Wolfowitz: The question is what does Washington plan after the Saddam regime. What the President has said, and he said it very clearly, is that we believe that the current regime in Iraq is a serious danger to United States and to other countries because it is hostile to us, because it supports terrorism, because it has weapons of mass destruction and is seeking to develop more, but the President has not made the hard decisions about what we need to do to deal with that danger. And part of my discussions here was to develop Turkish perspectives on that subject; including Turkish perspectives on the question you asked, which is what would you like to see after Saddam, and there are certain things we can say very clearly -- we would like to see an Iraq that is democratic, an Iraq that maintains the territorial integrity of the country, to include an Iraq that is not linked to the creation of a Kurdish state in northern Iraq. We want to see an Iraq that is at peace with its neighbors and an Iraq that treats its minorities fairly, including the Turcomen. Those outlines, I think, are fairly clear and there is, I think, quite a strong agreement between the Americans and Turks on that subject, on those subjects, but the details of how one makes sure that happens are not that simple. It is a complex subject and in making our decisions back in Washington I think it will be very valuable for my colleagues and my boss, the Secretary of Defense and ultimately his boss, the President of United States, to understand what Turkish perspectives are. Turkey lives in this part of the world and it is obviously very deeply affected by anything that will happen in Iraq, but also I think it has, from years of experience and from relationships and kinships with Turcomen in Iraq, an understanding of that country that is very valuable to us.

Q: Sir, Russian Defense Minister Ivanov made an explanation about the U.S. operation and said that they do not share the idea of unilateral action there without the sanctions of the UN Security Council. If Russia will fill this condition, what is your reaction and how this condition will impose to Iraq operation?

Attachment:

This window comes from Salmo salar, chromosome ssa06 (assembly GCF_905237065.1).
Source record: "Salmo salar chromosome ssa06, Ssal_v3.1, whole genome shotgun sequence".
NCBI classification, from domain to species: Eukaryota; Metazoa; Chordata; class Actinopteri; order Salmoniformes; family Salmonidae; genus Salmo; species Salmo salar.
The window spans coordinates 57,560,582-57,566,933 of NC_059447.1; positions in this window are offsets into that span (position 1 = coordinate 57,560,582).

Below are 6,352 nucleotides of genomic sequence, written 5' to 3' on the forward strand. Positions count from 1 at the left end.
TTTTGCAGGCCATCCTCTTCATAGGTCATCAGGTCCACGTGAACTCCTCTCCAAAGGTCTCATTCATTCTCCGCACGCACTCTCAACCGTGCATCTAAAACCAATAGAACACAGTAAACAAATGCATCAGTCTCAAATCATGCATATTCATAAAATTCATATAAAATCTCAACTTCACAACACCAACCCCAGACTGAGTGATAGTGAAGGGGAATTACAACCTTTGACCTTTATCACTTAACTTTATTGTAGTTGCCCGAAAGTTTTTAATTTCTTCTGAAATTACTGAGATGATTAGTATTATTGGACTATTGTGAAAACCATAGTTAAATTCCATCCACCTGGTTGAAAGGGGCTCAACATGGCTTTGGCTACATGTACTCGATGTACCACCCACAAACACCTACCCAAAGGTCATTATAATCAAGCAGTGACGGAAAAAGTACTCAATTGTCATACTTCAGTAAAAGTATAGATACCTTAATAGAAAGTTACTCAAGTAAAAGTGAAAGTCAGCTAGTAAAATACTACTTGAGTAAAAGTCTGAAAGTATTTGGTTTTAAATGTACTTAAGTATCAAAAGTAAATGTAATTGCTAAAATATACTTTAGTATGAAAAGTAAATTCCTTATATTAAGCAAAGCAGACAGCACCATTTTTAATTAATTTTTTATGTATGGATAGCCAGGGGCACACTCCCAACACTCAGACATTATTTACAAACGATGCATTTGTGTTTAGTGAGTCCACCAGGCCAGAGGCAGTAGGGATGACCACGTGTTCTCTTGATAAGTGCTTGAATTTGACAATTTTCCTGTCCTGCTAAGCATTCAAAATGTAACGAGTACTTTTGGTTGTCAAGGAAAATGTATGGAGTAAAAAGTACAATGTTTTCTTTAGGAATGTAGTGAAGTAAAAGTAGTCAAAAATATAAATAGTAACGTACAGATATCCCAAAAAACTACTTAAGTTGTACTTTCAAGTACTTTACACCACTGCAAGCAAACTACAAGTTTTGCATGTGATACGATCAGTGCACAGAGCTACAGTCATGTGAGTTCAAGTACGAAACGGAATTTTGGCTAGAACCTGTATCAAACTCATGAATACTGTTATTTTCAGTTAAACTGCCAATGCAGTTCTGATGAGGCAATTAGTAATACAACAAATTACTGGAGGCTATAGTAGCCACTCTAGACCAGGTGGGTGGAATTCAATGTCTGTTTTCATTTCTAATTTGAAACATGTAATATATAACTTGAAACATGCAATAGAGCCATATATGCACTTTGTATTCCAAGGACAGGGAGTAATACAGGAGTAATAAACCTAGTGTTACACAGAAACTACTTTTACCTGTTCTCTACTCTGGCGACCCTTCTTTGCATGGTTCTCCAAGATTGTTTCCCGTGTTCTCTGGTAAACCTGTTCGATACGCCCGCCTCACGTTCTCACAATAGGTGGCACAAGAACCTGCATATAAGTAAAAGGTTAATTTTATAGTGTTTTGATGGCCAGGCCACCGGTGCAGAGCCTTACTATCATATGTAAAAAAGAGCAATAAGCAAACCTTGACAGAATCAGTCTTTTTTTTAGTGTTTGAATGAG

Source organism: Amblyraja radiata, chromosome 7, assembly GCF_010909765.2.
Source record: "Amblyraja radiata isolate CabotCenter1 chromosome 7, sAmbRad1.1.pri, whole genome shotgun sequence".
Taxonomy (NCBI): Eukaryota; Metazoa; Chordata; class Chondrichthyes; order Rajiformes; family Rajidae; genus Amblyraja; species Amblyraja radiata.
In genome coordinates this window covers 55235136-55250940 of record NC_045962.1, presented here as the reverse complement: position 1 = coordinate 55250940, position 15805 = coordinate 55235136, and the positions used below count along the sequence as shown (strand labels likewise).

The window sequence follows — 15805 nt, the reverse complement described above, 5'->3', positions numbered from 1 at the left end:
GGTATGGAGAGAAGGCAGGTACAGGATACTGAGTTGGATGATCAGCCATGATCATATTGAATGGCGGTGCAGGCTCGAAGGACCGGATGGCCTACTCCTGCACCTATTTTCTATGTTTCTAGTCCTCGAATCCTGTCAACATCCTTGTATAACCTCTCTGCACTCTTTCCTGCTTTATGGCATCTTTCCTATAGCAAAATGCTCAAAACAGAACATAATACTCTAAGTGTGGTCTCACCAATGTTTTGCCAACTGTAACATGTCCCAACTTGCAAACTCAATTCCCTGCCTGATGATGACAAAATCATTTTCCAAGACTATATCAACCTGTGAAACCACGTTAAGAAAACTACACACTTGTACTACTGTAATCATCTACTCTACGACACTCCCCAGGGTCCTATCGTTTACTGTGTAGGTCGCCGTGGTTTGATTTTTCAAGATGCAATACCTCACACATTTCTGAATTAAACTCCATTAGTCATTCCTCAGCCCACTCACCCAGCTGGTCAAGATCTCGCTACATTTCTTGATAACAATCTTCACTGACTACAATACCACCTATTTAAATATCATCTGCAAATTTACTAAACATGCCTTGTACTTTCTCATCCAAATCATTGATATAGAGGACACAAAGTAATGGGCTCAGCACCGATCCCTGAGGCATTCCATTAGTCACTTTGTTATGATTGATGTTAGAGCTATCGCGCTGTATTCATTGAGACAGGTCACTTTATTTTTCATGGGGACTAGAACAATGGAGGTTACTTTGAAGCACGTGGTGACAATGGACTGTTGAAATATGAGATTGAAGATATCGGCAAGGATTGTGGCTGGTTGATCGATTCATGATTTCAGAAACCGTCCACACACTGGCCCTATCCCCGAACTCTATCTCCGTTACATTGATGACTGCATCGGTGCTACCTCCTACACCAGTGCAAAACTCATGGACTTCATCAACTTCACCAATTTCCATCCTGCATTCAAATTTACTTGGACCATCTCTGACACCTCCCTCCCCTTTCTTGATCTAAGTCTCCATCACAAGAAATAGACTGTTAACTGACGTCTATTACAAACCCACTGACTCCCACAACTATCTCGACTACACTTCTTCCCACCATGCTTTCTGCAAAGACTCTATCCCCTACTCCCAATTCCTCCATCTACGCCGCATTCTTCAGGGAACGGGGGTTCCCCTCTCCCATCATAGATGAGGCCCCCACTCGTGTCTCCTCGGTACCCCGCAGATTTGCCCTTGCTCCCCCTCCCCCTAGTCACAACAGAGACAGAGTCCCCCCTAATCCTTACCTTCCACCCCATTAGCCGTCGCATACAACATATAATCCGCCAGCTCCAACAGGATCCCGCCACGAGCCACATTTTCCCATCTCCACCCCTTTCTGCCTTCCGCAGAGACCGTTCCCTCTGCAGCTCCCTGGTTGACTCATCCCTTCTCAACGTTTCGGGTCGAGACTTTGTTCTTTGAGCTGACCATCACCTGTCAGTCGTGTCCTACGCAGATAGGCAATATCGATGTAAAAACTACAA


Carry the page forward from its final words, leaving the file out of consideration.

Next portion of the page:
Wolfowitz: I know personally that the President is interested in the views of all our friends in the world, including Russia, and we are listening to them and I am sure he is going to try to take them all into account but that does not mean that we can agree with all of them. It cannot be emphasized enough that, while the President has made it very clear that this is a very serious danger and it is not a danger that we can just continue to live with until someday something terrible happens, he has an open mind about how to deal with it and what to do about it. Views like the ones you quoted he will be interested in, but I would say that, among the many views that we've listened to, the views of the Turkish government and of Turks are particularly important to us because of the value of that strategic partnership, because Turkey is a country most immediately affected and because Turkey brings a perspective on these issues that is uniquely valuable.

Last question.

Q: Would you specify the time for this operation?

Wolfowitz: Absolutely not. I have heard that there is a date picked. There is a lot of news that is simply invention. I'll just say it again at the risk of repetition. All the president has decided is what he has told the whole world which is that this is not a danger he is prepared to live with indefinitely. But it is simply not the case that any decision has been made about what to do, when to do it, or how to do it. Thank you.